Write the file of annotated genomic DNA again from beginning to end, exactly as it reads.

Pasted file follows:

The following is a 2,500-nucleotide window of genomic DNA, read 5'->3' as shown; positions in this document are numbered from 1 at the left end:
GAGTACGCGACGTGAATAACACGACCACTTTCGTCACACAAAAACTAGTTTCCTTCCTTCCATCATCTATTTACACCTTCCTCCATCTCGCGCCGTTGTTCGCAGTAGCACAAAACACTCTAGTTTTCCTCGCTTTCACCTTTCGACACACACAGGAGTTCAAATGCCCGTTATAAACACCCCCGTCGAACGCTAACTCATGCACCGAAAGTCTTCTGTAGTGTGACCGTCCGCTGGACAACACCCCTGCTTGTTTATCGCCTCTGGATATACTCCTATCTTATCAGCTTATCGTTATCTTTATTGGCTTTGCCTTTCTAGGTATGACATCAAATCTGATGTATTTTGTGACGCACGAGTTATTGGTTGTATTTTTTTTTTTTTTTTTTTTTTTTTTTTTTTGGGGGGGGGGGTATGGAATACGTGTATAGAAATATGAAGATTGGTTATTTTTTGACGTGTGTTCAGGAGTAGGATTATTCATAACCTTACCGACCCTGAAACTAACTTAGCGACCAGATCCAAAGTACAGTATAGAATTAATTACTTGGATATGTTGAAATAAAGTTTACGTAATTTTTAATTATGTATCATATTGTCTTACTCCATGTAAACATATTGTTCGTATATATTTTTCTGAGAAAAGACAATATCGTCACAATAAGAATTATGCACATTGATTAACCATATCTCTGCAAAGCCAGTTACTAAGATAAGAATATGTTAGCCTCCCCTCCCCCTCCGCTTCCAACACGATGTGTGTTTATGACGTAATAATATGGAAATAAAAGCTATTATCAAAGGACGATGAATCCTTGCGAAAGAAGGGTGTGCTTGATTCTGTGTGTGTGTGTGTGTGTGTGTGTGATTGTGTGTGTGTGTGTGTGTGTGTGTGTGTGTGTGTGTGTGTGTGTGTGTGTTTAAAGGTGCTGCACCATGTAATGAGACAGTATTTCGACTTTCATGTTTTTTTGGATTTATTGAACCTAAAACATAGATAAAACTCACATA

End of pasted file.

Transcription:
The following is a 2,500-nucleotide window of genomic DNA, read 5'->3' as shown; positions in this document are numbered from 1 at the left end:
GAGTACGCGACGTGAATAACACGACCACTTTCGTCACACAAAAACTAGTTTCCTTCCTTCCATCATCTATTTACACCTTCCTCCATCTCGCGCCGTTGTTCGCAGTAGCACAAAACACTCTAGTTTTCCTCGCTTTCACCTTTCGACACACACAGGAGTTCAAATGCCCGTTATAAACACCCCCGTCGAACGCTAACTCATGCACCGAAAGTCTTCTGTAGTGTGACCGTCCGCTGGACAACACCCCTGCTTGTTTATCGCCTCTGGATATACTCCTATCTTATCAGCTTATCGTTATCTTTATTGGCTTTGCCTTTCTAGGTATGACATCAAATCTGATGTATTTTGTGACGCACGAGTTATTGGTTGTATTTTTTTTTTTTTTTTTTTTTTTTTTTTTTTGGGGGGGGGGGTATGGAATACGTGTATAGAAATATGAAGATTGGTTATTTTTTGACGTGTGTTCAGGAGTAGGATTATTCATAACCTTACCGACCCTGAAACTAACTTAGCGACCAGATCCAAAGTACAGTATAGAATTAATTACTTGGATATGTTGAAATAAAGTTTACGTAATTTTTAATTATGTATCATATTGTCTTACTCCATGTAAACATATTGTTCGTATATATTTTTCTGAGAAAAGACAATATCGTCACAATAAGAATTATGCACATTGATTAACCATATCTCTGCAAAGCCAGTTACTAAGATAAGAATATGTTAGCCTCCCCTCCCCCTCCGCTTCCAACACGATGTGTGTTTATGACGTAATAATATGGAAATAAAAGCTATTATCAAAGGACGATGAATCCTTGCGAAAGAAGGGTGTGCTTGATTCTGTGTGTGTGTGTGTGTGTGTGTGTGATTGTGTGTGTGTGTGTGTGTGTGTGTGTGTGTGTGTGTGTGTGTGTGTGTGTTTAAAGGTGCTGCACCATGTAATGAGACAGTATTTCGACTTTCATGTTTTTTTGGATTTATTGAACCTAAAACATAGATAAAACTCACATA